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Purchasing a Cremation Urn for a Grieving Friend

by Jerri Haaven, Certified Grief Recovery Specialist, Certified Celebrant

Your phone rings and it’s your best friend. Between sobs, she tells you her husband has died. She knows that he wished to be cremated, but her heart is shattered and she doesn’t feel ready to handle the choices before her. She asks for your help to buy the cremation urn for his ashes.

As you absorb the sad news, recognition of the depth of your friend’s request also begins to take hold. Of course you will help. Several questions immediately come to mind. Where do you buy cremation urns? What type of urn would she like? You stop momentarily and ask yourself, what are the most important considerations for your friend?

Begin with your friend

Discussing topics such as whether her husband had asked for anything specific, and selecting an urn for ashes or a memorial urn requires sensitivity. It’s very likely that addressing these choices will fuel the deep sadness and loss she is experiencing. Yet, it’s also likely that she has insights gained from discussions with her husband before he died. The insights would guide you in helping shape a choice of urn.

Begin by prompting your friend to share her memories of her husband. Ask her what feelings she recalls in discussions they shared. Suggest that she go back to and relive a moment with him shortly before he died. Focusing on a feeling often helps recall specific thoughts or conversations, and eventually other thoughts will emerge. Once you sense your friend is comfortable and focused, ask a few specific questions.

  • Did she and her husband share a vision that encapsulates their life together?

  • How did he wish to be remembered?

  • Ask her to talk about two or three of her husband’s greatest moments or achievements.

  • Can one of these be honored?

  • How does she want to honor and remember her husband and aspects of his life?

    A few prompts such as the above will begin a dialogue with your friend. Listen attentively. Then begin to encourage her to describe a vision she and her husband shared. If they had not solidified a vision, encourage her to shape a vision based on her memories, and to describe that vision to you. When you reflect back to her what she’s said, her acknowledgment will affirm her wishes. Remember that some people will not be up to having long conversations. Stay aware of when enough is enough.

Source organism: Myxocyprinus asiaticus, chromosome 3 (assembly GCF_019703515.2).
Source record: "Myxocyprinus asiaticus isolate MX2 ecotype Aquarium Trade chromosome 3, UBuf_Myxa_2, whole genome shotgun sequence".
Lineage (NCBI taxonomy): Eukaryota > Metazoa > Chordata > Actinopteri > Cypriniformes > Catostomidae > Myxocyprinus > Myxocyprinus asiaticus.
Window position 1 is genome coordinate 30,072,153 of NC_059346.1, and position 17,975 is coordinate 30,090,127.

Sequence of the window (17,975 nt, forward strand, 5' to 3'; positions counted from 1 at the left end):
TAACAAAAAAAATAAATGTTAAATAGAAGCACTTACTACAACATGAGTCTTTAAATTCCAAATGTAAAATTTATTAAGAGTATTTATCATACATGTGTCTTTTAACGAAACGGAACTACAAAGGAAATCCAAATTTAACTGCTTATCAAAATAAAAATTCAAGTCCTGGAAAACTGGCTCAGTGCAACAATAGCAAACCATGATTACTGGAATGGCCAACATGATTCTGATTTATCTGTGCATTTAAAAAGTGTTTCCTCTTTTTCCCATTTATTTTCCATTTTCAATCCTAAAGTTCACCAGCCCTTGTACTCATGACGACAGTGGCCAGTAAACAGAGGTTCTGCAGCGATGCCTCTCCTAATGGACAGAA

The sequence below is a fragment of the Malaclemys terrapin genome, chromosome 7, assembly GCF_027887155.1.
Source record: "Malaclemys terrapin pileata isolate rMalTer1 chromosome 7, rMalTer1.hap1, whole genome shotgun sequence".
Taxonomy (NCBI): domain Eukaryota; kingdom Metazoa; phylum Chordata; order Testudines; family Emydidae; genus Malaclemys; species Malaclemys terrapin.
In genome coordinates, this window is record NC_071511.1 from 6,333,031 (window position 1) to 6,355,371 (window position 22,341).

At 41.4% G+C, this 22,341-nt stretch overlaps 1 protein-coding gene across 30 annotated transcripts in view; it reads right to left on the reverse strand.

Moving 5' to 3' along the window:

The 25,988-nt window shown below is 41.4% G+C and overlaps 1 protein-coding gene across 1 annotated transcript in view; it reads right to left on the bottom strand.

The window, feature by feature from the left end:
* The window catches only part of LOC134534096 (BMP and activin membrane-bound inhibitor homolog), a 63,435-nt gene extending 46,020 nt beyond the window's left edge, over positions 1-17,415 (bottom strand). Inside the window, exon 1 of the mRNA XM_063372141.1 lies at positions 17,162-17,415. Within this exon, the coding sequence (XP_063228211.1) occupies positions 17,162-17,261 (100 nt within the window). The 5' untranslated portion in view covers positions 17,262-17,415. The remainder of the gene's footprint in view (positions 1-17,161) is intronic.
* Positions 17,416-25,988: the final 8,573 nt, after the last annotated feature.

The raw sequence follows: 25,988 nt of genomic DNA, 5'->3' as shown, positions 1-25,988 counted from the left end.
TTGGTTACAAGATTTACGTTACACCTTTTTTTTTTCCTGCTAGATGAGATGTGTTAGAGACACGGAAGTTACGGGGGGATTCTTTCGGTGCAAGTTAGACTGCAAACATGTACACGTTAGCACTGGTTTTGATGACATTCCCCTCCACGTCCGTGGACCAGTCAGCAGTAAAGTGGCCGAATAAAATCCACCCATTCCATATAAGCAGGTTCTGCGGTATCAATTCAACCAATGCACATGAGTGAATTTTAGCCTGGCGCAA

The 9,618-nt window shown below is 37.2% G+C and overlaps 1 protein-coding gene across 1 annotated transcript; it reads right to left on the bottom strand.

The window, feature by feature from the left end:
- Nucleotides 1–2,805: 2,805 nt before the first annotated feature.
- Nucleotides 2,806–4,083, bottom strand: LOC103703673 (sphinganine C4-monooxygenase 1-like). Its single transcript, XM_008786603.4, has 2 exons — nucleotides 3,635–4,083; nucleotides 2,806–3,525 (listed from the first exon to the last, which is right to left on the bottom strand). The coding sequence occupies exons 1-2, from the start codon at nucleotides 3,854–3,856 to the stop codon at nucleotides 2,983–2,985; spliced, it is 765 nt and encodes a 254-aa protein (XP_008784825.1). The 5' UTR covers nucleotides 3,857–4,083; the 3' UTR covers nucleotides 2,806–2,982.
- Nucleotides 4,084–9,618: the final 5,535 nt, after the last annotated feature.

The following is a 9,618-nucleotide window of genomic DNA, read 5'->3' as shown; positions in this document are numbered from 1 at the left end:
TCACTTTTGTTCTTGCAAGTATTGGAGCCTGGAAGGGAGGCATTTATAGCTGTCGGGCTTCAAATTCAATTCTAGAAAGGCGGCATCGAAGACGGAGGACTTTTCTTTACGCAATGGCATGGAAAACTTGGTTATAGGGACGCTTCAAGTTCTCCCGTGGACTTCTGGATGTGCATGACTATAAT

Once your friend’s vision clarifies, you can begin to search for an urn for ashes that will support that vision. A few practical considerations follow.

How do I choose an urn?

Consider the life her husband led. Was he religious? If so, there are several different styles of urns that represent a person’s faith and conviction. Did he love music? Did he enjoy the outdoors, the mountains or ocean, birds or animals? Numerous styles of cremation urns depict a love of nature, and also display illustrations of wildlife that may appeal to the family. Was he athletic? Were symbols important to him? Did he serve his country in the military? If so, maybe a military urn would be appropriate. In other words, how personalized does she or the family want the urn to be?

If personalization isn’t an issue, there are cremation urns for adults, as well as small urns, that are stylized. Wood cremation urns are a common choice, as are biodegradable urns. Keepsake and memorial urns offer options of urns made from marble, stone, pewter and bronze. The vast selection can be overwhelming. But understanding the personality of your friend’s husband and his interests should help you focus the search.

Is there a plan for the ashes?

Ask the family to advise if there are plans for the ashes. The opportunity to personalize the disposition of the ashes has grown over the years. Ashes in a memorial urn are sometimes placed in a niche within a mausoleum. Other families choose to display the ashes in a keepsake urn on a shelf in the home.  Scattering ashes or selecting a necklace urn as a keepsake creates their own significance.

What size urn do I need?

Urns come in many sizes such as baby urns and cremation urns for adults. When determining the size of an urn, The Cremation Association of North America (NACA) has set the industry standard at 200 cubic inches, which represents an average sized male adult. If you have doubts as to an appropriate size, it is best to check with the funeral home or crematorium for their best estimate on size.

Transporting Ashes

Recognize that there may be a need to transport the cremated remains to another city or state. See our article on Transporting and Shipping Cremated Remains.

Buying Your Urn

When you have comfortably reviewed options with your friend, narrow the selection to urns that best meet the vision she has shared. Then it is time to ask if she is ready to decide. It is important that she be the one, if possible, to determine which urn(s) will be purchased. If she isn’t able to make a decision, she might be left without an urn for her husband’s ashes. In that case, get her permission to make the decision.

The moment when she is presented with her husband’s ashes can be life altering. It’s that moment when the full recognition of her husband’s death and cremation become real. It can leave her disoriented for days.

When her husband’s ashes are in a final resting place, your friend’s journey through grief undoubtedly continues. What may not be evident to you is that with your help, she was able to make an important decision. You enabled her to put one foot in front of the other - a meaningful step in the process of healing her broken heart.

References:

[1] NACA

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